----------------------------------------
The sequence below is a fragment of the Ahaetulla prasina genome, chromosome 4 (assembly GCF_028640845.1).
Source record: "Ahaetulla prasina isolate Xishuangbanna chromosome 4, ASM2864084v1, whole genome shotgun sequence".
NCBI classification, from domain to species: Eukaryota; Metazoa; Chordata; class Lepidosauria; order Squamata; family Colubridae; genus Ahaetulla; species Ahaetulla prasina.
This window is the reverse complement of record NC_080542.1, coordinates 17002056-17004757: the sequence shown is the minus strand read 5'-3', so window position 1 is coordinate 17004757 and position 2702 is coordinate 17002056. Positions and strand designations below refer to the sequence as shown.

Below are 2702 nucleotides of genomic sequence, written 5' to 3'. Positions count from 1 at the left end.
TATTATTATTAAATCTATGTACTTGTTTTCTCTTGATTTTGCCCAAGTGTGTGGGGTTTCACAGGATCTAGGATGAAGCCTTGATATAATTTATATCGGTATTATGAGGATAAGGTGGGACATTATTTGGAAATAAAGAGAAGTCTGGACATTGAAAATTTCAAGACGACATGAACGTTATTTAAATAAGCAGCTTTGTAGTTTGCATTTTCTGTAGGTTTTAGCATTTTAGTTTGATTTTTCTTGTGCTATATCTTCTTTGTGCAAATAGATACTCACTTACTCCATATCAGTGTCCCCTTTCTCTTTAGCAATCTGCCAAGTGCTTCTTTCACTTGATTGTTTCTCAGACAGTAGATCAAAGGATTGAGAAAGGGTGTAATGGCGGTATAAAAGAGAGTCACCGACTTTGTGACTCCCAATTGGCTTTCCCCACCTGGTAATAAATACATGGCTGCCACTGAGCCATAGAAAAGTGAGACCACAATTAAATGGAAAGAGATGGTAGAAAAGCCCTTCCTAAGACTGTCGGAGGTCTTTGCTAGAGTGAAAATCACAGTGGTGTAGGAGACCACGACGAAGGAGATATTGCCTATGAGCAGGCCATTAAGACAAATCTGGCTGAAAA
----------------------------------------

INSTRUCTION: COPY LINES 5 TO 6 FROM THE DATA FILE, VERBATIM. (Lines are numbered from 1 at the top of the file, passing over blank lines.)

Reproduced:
Below are 2702 nucleotides of genomic sequence, written 5' to 3'. Positions count from 1 at the left end.
TATTATTATTAAATCTATGTACTTGTTTTCTCTTGATTTTGCCCAAGTGTGTGGGGTTTCACAGGATCTAGGATGAAGCCTTGATATAATTTATATCGGTATTATGAGGATAAGGTGGGACATTATTTGGAAATAAAGAGAAGTCTGGACATTGAAAATTTCAAGACGACATGAACGTTATTTAAATAAGCAGCTTTGTAGTTTGCATTTTCTGTAGGTTTTAGCATTTTAGTTTGATTTTTCTTGTGCTATATCTTCTTTGTGCAAATAGATACTCACTTACTCCATATCAGTGTCCCCTTTCTCTTTAGCAATCTGCCAAGTGCTTCTTTCACTTGATTGTTTCTCAGACAGTAGATCAAAGGATTGAGAAAGGGTGTAATGGCGGTATAAAAGAGAGTCACCGACTTTGTGACTCCCAATTGGCTTTCCCCACCTGGTAATAAATACATGGCTGCCACTGAGCCATAGAAAAGTGAGACCACAATTAAATGGAAAGAGATGGTAGAAAAGCCCTTCCTAAGACTGTCGGAGGTCTTTGCTAGAGTGAAAATCACAGTGGTGTAGGAGACCACGACGAAGGAGATATTGCCTATGAGCAGGCCATTAAGACAAATCTGGCTGAAAA